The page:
I would really love to put a small RMH into the space in front of my fireplace. The space is 20.5x81. The problem is that we rent and I can't do any real changes. It has to be low impact and able to be removed when we move out.
I have read an account where someone built a RMH in front of a fireplace, removed one of the glass panels and vented up the chimney.
I have a 30 gallon barrel (18.5x29.5) and about 100 clay bricks and 8 8x8 firebricks.
A few difficulties.
-Small space 20.5 x 81
-Rugs surrounding tile pad of fireplace
-Basement underneath, so would have to investigate the weight bearing load.
-Not much clearance possible between barrel and slate fireplace. Would that be ok since it is a stone fireplace?
-Don't see being able to build it at the site due to 4 year old twins and rugs and nice stuff (Dad gets messy when building too). Twins would enjoy building but would create an unrecoverable mess. Might need to build it and move it in. Possibly make it in two pieces and bring them in? Wheels/dollies/pulleys. I created a picture of a possible idea. Hopefully it is easy enough to see what I was going for. Although first time using Google Sketchup. Two pieces that would be pushed together and somehow sealed then vented out the fireplace.
Have people been successful with RMH units using less than 6" vents, aka <28.27in2.
This would not be used as our primary heat. But since we have a lot of deadfall in the yard around us I would like to try to use it as an additional form of heat to keep heating bills down. Our house has terrible windows and even though I have plastic sealed many of them the walls aren't well insulated nor is the attic. Would love to heat common space with RMH and then zone heat areas like the kids' room with space heaters.
I have a similar dilemma. I think it is doable; but you're probably going to have to make a "pocket rocket" and then vent the exhaust through the fireplace. to combat the heat of a pocket rocket you can put it up on blocks and then cover the tile with slabs of rock. That way its reversible. and if you cover it with alum. foil or another reflective foil it will push the heat upwards.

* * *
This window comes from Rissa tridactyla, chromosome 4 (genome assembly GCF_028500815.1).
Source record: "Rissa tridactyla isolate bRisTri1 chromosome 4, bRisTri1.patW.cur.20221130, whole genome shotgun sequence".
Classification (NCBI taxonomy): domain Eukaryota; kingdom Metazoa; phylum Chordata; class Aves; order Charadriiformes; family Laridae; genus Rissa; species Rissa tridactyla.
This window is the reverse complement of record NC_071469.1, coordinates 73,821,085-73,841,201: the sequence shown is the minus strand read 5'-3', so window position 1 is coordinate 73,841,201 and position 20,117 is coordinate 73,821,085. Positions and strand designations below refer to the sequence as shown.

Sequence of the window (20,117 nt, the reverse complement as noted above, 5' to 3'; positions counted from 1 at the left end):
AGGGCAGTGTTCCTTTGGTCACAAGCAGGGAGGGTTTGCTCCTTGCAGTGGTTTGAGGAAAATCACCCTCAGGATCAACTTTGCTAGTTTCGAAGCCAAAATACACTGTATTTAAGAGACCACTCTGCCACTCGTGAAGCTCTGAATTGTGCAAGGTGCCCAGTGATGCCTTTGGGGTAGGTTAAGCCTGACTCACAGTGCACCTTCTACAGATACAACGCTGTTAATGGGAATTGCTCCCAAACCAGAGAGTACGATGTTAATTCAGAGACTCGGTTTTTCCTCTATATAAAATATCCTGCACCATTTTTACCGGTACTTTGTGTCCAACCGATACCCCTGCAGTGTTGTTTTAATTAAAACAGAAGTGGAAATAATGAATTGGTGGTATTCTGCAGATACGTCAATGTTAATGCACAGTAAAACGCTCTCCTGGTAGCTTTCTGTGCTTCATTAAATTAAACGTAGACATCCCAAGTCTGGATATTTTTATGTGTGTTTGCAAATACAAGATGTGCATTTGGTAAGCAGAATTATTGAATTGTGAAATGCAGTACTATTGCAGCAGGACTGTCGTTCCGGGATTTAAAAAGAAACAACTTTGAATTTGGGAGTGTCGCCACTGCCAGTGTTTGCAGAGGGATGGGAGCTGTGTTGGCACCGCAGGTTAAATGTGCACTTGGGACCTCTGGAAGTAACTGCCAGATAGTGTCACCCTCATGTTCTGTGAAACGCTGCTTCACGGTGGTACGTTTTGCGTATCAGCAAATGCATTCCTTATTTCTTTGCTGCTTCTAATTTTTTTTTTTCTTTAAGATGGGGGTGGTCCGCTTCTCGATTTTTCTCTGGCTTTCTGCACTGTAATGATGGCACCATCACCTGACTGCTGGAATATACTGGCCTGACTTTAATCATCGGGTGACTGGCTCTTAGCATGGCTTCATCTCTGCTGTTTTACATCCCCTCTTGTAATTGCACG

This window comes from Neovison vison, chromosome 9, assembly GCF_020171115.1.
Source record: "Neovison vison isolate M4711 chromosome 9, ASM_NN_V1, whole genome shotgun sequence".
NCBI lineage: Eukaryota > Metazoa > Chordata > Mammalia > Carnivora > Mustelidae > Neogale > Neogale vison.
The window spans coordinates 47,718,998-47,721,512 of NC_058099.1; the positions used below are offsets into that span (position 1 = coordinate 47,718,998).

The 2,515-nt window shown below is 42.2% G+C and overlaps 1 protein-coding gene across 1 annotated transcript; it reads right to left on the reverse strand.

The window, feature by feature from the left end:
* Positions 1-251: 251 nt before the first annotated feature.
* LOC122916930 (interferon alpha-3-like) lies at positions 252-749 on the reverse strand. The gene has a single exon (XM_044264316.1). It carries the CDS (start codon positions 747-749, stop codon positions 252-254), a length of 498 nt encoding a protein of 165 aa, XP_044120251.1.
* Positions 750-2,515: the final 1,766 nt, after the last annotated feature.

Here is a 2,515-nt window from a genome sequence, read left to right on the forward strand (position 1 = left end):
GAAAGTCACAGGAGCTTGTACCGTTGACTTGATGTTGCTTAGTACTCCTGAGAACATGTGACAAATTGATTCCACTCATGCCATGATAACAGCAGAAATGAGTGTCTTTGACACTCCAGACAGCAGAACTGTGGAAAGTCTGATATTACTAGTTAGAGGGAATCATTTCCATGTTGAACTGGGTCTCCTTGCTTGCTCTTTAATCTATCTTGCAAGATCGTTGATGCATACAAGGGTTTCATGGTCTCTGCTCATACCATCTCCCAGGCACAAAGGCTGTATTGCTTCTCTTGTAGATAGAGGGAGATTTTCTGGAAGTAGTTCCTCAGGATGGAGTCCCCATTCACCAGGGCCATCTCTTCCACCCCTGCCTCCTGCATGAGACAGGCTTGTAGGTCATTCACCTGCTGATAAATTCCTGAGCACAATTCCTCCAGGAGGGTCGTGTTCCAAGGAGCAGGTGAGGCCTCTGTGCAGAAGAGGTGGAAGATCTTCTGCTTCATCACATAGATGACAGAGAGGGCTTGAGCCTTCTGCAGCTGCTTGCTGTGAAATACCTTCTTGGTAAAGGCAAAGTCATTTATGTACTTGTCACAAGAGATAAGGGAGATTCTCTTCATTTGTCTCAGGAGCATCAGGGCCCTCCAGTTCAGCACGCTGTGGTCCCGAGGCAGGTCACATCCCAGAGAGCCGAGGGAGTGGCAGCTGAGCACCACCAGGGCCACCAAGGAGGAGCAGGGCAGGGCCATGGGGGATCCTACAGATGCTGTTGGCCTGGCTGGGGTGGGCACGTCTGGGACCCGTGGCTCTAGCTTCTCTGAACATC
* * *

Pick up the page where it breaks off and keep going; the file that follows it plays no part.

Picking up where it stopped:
The pictures attached show what I did. I removed the fireplace and discovered it was going to burn the house down; and I plan on building a smaller RMH with mass about the size of the ledge that was there. I only have a few feet more of space, but think it will work out. Still gathering materials!
Location: Eastern edge of the Blue Ridge Mnts. Virginia
posted 7 years ago
I think if you check out this link (which I borrowed from another thread here) (http://www.iwilltry.org/b/build-a-rocket-stove-for-home-heating/) You will find that you can just build a rocket without mass for instant gratification or if you think along these lines... the exhaust must be the same size or bigger than the fire box, tunnel, and rocket. It is better to have to much pull than not enough. If you have too much pull all you have to do (normally) is start covering the firebox until you have the right amount. Too little pull and you have to rebuild. If you look at a thread from 2010 about building an in-ground rocket for a Yurt you will see a great design that works. Just reduce you size from there. Also you might check out the portable Rocket stove on here. And most of all buy the book, which I am sure someone will provide a link for you. It's $15 for a .PDF version. I would be concerned about the heat coming from the barrel with two small children...
Live long, Live free and Love every minute!
Location: Iron Range, Minnesota
posted 7 years ago
thanks chris, and martin for the suggestions; I'm not sure what I will go with here, but martin's suggestion seems tempting. I have some bricks and can make the chimney work I think. either way I'll post a full thread on whatever I end up doing. I hope the OP does like the thread he references with the old water heater and just pipes it into the fireplace; as he is renting and damaging the property would not be good.
If you use water, you could make the bench really short and still extract all the heat and then do a simple vent up the chimney.
However, the biggest problem will be finding a way to keep the water under 200F so as to not turn the water to steam, and cause a BOOM, due to high pressure.
How do we keep the temp under 200F, we could do a open container "bench".
We could do alot of short burns.
We could pump/dump/replace the bench water outside if it get to a "critial" temp of 180F.
We could look for other material other than water. that will turn to gas at a much higher temp like wax.
(or MERCURY, ok I am just kidding please dont try this)